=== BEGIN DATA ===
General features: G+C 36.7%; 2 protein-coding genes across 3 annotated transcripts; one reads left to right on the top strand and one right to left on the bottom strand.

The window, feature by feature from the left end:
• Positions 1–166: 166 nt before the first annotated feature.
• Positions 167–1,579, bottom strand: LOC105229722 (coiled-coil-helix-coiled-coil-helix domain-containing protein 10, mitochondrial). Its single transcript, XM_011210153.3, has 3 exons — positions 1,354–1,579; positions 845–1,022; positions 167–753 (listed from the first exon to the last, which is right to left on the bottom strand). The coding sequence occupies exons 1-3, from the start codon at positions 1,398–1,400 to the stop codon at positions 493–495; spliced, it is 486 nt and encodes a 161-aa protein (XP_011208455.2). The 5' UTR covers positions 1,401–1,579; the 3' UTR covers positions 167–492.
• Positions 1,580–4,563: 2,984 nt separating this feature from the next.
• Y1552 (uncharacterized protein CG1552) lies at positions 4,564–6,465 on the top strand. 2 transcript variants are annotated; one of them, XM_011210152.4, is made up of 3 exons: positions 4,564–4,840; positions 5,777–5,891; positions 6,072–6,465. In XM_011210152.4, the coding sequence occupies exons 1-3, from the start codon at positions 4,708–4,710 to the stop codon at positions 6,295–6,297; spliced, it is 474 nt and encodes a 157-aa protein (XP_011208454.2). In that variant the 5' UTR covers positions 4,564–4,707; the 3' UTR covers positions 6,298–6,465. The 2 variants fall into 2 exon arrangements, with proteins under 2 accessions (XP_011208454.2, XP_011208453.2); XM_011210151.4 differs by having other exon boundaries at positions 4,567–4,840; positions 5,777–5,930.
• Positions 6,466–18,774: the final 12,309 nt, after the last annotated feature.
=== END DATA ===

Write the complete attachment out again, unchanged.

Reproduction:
General features: G+C 36.7%; 2 protein-coding genes across 3 annotated transcripts; one reads left to right on the top strand and one right to left on the bottom strand.

The window, feature by feature from the left end:
• Positions 1–166: 166 nt before the first annotated feature.
• Positions 167–1,579, bottom strand: LOC105229722 (coiled-coil-helix-coiled-coil-helix domain-containing protein 10, mitochondrial). Its single transcript, XM_011210153.3, has 3 exons — positions 1,354–1,579; positions 845–1,022; positions 167–753 (listed from the first exon to the last, which is right to left on the bottom strand). The coding sequence occupies exons 1-3, from the start codon at positions 1,398–1,400 to the stop codon at positions 493–495; spliced, it is 486 nt and encodes a 161-aa protein (XP_011208455.2). The 5' UTR covers positions 1,401–1,579; the 3' UTR covers positions 167–492.
• Positions 1,580–4,563: 2,984 nt separating this feature from the next.
• Y1552 (uncharacterized protein CG1552) lies at positions 4,564–6,465 on the top strand. 2 transcript variants are annotated; one of them, XM_011210152.4, is made up of 3 exons: positions 4,564–4,840; positions 5,777–5,891; positions 6,072–6,465. In XM_011210152.4, the coding sequence occupies exons 1-3, from the start codon at positions 4,708–4,710 to the stop codon at positions 6,295–6,297; spliced, it is 474 nt and encodes a 157-aa protein (XP_011208454.2). In that variant the 5' UTR covers positions 4,564–4,707; the 3' UTR covers positions 6,298–6,465. The 2 variants fall into 2 exon arrangements, with proteins under 2 accessions (XP_011208454.2, XP_011208453.2); XM_011210151.4 differs by having other exon boundaries at positions 4,567–4,840; positions 5,777–5,930.
• Positions 6,466–18,774: the final 12,309 nt, after the last annotated feature.